UPDATE: 5:35 p.m. EDT – Hurricane Irma continued on its warpath Wednesday afternoon, making a beeline for South Florida. The storm appeared as though it was on track to hit South Florida’s east coast, according to the latest assessment.

The hurricane was expected to continue moving north-northwest for the next two to three days, the National Hurricane Center said in an update. Upon approaching the southern tip of the state and the Florida Keys, the storm would likely turn north.

“South Florida and Central Florida will be impacted,” said Hurricane Center spokesman Dennis Feltgen, according to the Miami Herald. “We’re confident with that right now. What we’re not confident with is exactly where that center is going to go. But remember a hurricane is not a dot on the map. They’re large storms that cover a large area.”

UPDATE: 9:38 a.m. EDT – Hurricane Irma hit the Caribbean island of Barbuda as a Category 5 storm early Wednesday morning with winds of up to 185 mph. The storm then moved on to St. Martin, St. Barts, Anguilla, and St. Kitts and Nevis and was expected to pass near the British Virgin Islands and the northern U.S. Virgin Islands before moving on toward Puerto Rico Wednesday afternoon. The National Weather Service said it expected the storm to bring "life threatening wind, storm surges and rainfall" to portions of Puerto Rico Wednesday.

Irma was expected to head toward Turks and Caicos and the southeastern Bahamas, according to CNN. It remained unclear whether it would make landfall in Florida – the Key West area issued a mandatory evacuation order for residents in preparation.

Original story:

As the nation reels from the devastation of Hurricane Harvey, some of the country is preparing for another potentially catastrophic storm. Hurricane Irma, a Category 5 storm as of Tuesday afternoon, was making its way through the Caribbean, possibly bound for parts of the United States.

The hurricane approached Caribbean islands Tuesday, including the British and U.S. Virgin Islands, Puerto Rico, Antigua and Barbuda, and the Leeward Islands. Irma was already armed with the most powerful winds recorded in an Atlantic Ocean storm at the time with speeds of up to 185 mph, the Associated Press reported.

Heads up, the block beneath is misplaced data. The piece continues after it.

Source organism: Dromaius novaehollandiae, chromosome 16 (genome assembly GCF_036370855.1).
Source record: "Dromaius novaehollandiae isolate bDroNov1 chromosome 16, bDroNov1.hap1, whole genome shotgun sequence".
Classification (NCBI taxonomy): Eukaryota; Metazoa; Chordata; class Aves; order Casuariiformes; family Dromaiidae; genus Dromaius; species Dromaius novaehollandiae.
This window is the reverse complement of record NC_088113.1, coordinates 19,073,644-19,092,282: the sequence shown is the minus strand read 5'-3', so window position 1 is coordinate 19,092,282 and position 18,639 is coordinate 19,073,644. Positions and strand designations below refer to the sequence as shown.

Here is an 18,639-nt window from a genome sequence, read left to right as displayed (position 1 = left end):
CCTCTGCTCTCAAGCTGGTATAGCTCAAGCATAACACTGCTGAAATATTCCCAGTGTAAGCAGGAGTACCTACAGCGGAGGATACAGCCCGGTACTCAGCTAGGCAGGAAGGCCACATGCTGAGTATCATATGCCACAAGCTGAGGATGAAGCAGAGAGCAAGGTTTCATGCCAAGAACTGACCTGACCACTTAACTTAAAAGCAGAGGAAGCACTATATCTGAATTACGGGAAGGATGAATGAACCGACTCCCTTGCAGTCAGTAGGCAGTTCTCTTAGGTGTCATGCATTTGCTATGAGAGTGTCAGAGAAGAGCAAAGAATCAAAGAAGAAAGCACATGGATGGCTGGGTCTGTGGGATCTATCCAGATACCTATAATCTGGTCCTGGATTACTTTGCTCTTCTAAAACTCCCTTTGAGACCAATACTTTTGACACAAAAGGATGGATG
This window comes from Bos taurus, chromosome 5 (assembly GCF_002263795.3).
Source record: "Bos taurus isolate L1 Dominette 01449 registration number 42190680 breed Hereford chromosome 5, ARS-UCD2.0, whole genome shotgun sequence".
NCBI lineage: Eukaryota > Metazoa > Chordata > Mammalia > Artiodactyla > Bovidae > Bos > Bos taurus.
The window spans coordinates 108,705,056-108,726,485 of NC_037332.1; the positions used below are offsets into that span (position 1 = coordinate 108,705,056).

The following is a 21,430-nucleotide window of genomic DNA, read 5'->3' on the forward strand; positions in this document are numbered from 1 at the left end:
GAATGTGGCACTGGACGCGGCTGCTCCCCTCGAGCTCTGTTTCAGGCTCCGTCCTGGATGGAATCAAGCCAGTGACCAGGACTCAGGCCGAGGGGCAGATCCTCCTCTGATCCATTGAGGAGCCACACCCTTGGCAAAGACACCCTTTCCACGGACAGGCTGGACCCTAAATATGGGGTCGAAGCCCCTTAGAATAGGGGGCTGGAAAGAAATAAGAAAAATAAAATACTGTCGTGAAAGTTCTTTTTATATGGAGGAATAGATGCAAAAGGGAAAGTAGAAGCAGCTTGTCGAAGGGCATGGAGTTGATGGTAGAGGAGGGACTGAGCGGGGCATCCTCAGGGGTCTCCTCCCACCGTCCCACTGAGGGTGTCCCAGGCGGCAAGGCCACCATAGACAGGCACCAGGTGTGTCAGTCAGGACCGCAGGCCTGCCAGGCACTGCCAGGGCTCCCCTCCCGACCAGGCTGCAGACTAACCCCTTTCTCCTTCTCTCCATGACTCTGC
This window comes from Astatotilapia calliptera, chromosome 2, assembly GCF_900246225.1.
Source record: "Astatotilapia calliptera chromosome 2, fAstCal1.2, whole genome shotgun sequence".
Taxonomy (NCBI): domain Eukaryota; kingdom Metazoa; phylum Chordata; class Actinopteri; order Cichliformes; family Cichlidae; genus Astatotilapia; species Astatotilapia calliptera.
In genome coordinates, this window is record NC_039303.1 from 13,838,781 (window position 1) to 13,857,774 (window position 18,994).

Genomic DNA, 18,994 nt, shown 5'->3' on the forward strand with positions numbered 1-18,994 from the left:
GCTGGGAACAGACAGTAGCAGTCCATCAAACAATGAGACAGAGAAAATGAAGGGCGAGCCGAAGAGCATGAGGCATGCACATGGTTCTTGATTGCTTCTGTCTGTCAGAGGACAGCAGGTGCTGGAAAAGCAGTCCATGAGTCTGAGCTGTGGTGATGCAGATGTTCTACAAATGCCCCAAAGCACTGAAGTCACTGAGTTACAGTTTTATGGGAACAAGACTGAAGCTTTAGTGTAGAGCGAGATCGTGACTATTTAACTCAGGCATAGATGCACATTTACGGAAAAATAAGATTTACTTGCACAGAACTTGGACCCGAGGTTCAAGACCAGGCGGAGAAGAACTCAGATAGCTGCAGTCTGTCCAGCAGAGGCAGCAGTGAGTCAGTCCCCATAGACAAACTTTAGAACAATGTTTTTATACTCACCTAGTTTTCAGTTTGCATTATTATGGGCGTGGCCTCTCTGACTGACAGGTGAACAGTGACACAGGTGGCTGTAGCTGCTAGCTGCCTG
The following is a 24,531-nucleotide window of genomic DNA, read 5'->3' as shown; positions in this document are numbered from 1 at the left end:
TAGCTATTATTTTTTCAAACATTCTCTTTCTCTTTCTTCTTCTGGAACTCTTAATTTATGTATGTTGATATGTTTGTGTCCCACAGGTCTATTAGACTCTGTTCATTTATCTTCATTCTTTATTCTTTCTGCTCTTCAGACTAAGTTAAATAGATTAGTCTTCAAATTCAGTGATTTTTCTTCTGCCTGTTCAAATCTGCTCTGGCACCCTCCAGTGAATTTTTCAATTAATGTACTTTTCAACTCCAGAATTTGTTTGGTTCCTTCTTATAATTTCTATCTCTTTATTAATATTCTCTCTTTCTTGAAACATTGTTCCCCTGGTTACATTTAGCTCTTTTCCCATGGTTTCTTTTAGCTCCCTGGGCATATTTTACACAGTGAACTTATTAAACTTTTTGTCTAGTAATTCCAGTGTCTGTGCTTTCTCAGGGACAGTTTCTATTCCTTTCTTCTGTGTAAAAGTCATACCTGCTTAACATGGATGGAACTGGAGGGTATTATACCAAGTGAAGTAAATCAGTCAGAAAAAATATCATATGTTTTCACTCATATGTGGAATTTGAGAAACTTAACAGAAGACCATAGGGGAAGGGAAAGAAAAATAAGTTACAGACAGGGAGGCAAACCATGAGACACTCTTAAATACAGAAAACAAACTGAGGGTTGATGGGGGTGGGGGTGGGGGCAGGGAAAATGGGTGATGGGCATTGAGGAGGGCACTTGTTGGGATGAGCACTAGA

The storm would be near or over Antigua and Barbuda, St. Kitts and Nevis and Anguilla by late Tuesday or early Wednesday, while it would likely hit the British and U.S. Virgin Islands and Puerto Rico Wednesday, according to CNN. Irma could pass close to or over the Dominican Republic, Haiti and Turks and Caicos Thursday or Friday and hit Cuba Friday and Saturday.

It remained unclear whether Irma would hit the U.S. mainland directly, but the storm has a number of paths it could travel if it makes landfall in the U.S, according to AccuWeather. The storm could hit land in Florida, Georgia or the Carolinas, depending on the path it paves over the next few days.

GettyImages-843039134 Florida residents prepare for Hurricane Irma by stocking up on groceries and supplies. This grocery store in Homestead, Florida, had some shelves emptied already Sep. 5, 2017. Photo: Getty Images

“This hurricane has the potential to be a major event for the East Coast,” said Evan Myers, AccuWeather expert senior meteorologist and chief operating officer. “Hurricane Irma’s impacts on the U.S. mainland may start to be felt at the end of the week, but it is not too early to start to make preparations.”

AccuWeather pinned the most likely possibility as hitting South Florida and the Florida Keys. Those particular areas would see rain and wind hit Saturday and Sunday. Should the hurricane move toward the Panhandle, it could hit the region early next week, according to Accuweather.

Florida’s Miami-Dade County Mayor Carlos Gimenez announced special-needs residents would start evacuating Wednesday, while other evacuations might follow. Officials in the Florida Keys announced visitors to the islands would have to evacuate by sunrise Wednesday and said they would likely order residents to evacuate soon after.

“We do not know the exact path of this storm,” Florida Gov. Rick Scott said Tuesday. “But weather can change in an instant and while we hope for the best, we must prepare for the worst.”

Irma Hurricane Irma was set to pass through the Caribbean before making its way toward the United States. Photo: Reuters